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The Second Vatican Council updated the Church's understanding of sacramental marriage. Read about the restoration of the domestic church, the pastoral care of marriage, the changing roles of husbands and wives and the new outlook on mixed marriages, divorce and remarriage.

Vatican 2 Today

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Marriage and
Family Life:
The Domestic Church

by Marie and Brennan Hill

A look at our own parents offers a snapshot of Catholic marriage in the period before the Second Vatican Council. Marcelle and Bill (Marie’s parents) were a traditional Catholic couple. They fell in love very young and were married before the high altar. They were encouraged to have all the children “that the Lord sent,” thus welcoming seven and sending them all to Catholic schools. Harry and Elva (Brennan’s parents) were Protestant and Catholic, respectively, and had what was called a “mixed marriage.” They needed to get special permission to marry, and their ceremony had to be small and private. Harry, a Lutheran, had to promise that he would allow the children to be raised Catholic. The marriage ended in divorce. Elva was not able to get an annulment when she chose to remarry; she was excommunicated.

The Catholic understanding of marriage in those days was largely in terms of its purposes. The primary purpose was the procreation and education of children. The secondary purpose was mutual help and as a remedy for sexual desire. The husband was seen as the head of the family while the woman was the heart. Marriage legitimized a couple’s sexual pleasure.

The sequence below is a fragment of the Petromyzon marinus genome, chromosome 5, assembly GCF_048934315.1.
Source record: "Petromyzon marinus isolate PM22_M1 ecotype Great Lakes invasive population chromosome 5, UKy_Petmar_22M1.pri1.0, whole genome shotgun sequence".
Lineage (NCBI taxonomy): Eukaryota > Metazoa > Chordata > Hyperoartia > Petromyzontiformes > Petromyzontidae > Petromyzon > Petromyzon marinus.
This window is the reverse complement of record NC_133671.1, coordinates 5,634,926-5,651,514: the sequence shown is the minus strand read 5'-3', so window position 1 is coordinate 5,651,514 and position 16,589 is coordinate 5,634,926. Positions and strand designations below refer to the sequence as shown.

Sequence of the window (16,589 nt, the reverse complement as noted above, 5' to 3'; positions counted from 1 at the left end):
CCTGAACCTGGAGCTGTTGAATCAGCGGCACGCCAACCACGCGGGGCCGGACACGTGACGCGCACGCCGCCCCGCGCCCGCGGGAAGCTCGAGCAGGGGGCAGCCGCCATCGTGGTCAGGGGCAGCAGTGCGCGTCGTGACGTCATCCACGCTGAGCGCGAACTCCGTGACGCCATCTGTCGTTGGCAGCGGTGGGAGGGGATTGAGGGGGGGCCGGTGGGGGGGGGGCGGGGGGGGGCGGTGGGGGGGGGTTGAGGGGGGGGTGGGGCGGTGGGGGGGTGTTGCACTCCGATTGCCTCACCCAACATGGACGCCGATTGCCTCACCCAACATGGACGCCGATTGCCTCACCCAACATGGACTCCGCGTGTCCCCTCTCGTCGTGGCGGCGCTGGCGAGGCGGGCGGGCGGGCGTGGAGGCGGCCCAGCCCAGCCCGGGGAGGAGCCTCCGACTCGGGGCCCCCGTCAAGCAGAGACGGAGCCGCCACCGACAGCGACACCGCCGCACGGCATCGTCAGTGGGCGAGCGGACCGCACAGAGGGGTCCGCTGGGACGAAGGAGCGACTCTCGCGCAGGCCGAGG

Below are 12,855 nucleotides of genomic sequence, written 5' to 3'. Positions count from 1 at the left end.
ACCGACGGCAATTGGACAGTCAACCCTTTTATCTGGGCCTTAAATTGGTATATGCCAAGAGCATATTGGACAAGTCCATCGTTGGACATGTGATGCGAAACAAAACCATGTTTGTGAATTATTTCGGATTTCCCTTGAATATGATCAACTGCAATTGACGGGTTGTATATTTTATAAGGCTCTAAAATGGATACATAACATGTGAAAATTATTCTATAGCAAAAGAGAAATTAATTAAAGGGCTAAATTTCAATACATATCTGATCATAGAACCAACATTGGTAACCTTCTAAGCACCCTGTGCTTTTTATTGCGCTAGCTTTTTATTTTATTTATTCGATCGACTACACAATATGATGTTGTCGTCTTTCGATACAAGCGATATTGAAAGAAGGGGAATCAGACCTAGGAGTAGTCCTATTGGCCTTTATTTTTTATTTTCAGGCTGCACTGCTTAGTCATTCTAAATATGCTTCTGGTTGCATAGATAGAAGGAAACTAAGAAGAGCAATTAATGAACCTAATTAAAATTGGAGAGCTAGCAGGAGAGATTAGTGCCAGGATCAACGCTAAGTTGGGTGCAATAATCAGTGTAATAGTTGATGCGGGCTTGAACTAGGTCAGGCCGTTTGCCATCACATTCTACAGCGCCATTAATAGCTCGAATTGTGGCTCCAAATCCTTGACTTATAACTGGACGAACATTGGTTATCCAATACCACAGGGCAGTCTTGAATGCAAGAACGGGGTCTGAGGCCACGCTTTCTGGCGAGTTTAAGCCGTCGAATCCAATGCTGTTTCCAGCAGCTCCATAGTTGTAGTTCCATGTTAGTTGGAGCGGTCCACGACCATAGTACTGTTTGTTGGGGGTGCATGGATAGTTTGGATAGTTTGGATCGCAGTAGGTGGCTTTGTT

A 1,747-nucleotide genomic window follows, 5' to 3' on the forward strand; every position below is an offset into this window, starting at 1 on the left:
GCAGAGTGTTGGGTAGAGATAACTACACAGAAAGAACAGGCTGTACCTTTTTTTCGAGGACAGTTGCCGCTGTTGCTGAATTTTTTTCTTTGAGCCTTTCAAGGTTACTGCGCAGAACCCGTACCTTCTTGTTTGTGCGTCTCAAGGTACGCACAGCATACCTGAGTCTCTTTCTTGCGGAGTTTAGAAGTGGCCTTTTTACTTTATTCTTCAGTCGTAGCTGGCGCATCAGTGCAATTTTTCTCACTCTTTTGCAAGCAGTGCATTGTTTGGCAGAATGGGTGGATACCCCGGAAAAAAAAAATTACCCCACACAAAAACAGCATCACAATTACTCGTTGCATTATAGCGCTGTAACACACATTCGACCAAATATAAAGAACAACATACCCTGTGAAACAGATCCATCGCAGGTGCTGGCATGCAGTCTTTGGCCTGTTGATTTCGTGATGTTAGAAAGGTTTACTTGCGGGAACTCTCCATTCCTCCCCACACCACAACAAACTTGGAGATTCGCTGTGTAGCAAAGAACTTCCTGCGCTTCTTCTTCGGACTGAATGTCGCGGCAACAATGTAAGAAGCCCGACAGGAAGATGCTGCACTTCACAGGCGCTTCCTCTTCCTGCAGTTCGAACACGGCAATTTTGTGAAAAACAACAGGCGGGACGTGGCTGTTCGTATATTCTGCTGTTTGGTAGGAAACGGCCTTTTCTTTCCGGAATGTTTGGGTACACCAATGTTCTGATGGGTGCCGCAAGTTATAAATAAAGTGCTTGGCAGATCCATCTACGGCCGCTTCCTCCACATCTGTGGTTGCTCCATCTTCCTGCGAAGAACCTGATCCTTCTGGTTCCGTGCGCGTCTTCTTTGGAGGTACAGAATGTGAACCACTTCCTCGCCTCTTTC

Prior to Vatican II, there were some efforts to broaden the Church’s understanding of marriage. In 1930, Pope Pius XI wrote that the mutual love of husband and wife should have the prime place in marriage. In Europe some theologians proposed a more personalistic approach to marriage that emphasized human dignity and the centrality of married love. While these ideas did not immediately prevail, they did lay the foundation for the changes that officially came with the Second Vatican Council.

The Church in the world

The bishops of the Council treated the topic of marriage in the central document, the Pastoral Constitution on the Church in the Modern World (Gaudium et Spes). This document was a direct response to Pope John XXIII’s original vision for the Council—that the Church update itself and look to “the signs of the times” in carrying out its gospel mission.

The document opens with the now classic statement: “The joys and hopes, the grief and anguish of the people of our time, especially of those who are poor or afflicted, are the joys and hopes, the grief and anguish of the followers of Christ as well” (GS, #1). The Church declared itself in solidarity with the people of the world and resolved to serve their needs, point to God’s presence among us and read “the signs of the times” in the struggle for human dignity. Then the Council turned to the most basic unit of human society, the family, and observed that fostering healthy marriages and families is foundational to personal and social well-being.

The People of God

Perhaps the most influential contribution of the Council was the description of the Church as the “People of God.” Previously the Church had been largely identified with the clergy and men and women religious. Now all members could say, “We are Church!” This was uniquely important for married people, for their state of life was traditionally viewed as being for those who did not have “vocations.” Now, married life was being recognized as a genuine calling in its own right.


The domestic Church